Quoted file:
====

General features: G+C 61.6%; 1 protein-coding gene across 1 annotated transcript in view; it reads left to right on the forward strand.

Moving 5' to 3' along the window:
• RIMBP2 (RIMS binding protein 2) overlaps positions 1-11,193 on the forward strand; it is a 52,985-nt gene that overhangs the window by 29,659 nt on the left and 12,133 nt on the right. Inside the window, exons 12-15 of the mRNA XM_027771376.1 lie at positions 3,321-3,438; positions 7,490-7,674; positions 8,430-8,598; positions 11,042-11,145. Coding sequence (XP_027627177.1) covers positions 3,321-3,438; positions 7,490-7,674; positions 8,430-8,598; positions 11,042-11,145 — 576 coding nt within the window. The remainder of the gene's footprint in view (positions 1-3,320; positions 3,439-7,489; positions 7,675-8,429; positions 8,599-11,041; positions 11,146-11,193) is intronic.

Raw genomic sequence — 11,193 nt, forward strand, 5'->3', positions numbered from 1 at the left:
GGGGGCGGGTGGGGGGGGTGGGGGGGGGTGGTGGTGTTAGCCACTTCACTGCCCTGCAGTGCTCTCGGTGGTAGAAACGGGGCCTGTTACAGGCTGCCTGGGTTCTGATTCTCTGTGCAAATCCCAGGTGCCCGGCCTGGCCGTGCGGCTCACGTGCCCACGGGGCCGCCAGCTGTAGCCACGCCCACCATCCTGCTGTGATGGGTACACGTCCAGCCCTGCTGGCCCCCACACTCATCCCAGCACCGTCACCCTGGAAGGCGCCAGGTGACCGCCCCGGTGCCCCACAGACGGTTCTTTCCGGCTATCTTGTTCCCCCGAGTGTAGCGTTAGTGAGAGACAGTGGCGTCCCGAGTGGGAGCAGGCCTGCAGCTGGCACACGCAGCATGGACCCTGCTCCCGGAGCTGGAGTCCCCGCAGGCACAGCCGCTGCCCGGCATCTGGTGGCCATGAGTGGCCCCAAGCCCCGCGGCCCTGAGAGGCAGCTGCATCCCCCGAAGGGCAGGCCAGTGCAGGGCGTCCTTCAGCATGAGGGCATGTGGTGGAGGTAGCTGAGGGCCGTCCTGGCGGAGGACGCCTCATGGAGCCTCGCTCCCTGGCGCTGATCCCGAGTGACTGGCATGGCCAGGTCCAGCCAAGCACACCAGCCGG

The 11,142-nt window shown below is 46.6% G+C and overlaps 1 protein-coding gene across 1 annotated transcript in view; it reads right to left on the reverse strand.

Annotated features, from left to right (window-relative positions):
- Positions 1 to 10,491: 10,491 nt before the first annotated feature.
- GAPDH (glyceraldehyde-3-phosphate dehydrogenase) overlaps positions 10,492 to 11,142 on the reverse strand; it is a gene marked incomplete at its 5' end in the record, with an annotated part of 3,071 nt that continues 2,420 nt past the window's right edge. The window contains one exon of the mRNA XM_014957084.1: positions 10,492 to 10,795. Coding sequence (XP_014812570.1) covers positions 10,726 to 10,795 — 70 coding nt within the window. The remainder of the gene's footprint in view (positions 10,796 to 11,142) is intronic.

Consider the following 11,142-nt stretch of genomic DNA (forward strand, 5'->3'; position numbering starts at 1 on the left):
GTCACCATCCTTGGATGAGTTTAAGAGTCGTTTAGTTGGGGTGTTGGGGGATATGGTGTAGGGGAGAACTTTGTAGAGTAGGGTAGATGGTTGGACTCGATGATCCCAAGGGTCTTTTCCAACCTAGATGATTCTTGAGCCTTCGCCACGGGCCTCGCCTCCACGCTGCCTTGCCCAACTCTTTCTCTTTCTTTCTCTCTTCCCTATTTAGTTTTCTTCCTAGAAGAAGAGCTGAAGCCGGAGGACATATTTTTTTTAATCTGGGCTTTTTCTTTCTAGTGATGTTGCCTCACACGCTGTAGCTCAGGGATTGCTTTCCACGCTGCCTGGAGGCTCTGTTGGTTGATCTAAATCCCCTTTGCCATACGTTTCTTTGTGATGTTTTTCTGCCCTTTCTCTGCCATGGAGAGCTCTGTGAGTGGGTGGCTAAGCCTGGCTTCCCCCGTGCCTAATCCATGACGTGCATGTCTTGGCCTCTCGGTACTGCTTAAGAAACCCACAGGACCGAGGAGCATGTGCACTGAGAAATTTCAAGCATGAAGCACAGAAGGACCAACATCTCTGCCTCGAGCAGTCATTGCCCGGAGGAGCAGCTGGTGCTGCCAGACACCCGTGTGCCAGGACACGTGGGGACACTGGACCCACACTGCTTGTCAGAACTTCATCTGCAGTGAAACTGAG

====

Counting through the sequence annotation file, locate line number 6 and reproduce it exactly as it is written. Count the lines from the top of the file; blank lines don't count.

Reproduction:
The 11,142-nt window shown below is 46.6% G+C and overlaps 1 protein-coding gene across 1 annotated transcript in view; it reads right to left on the reverse strand.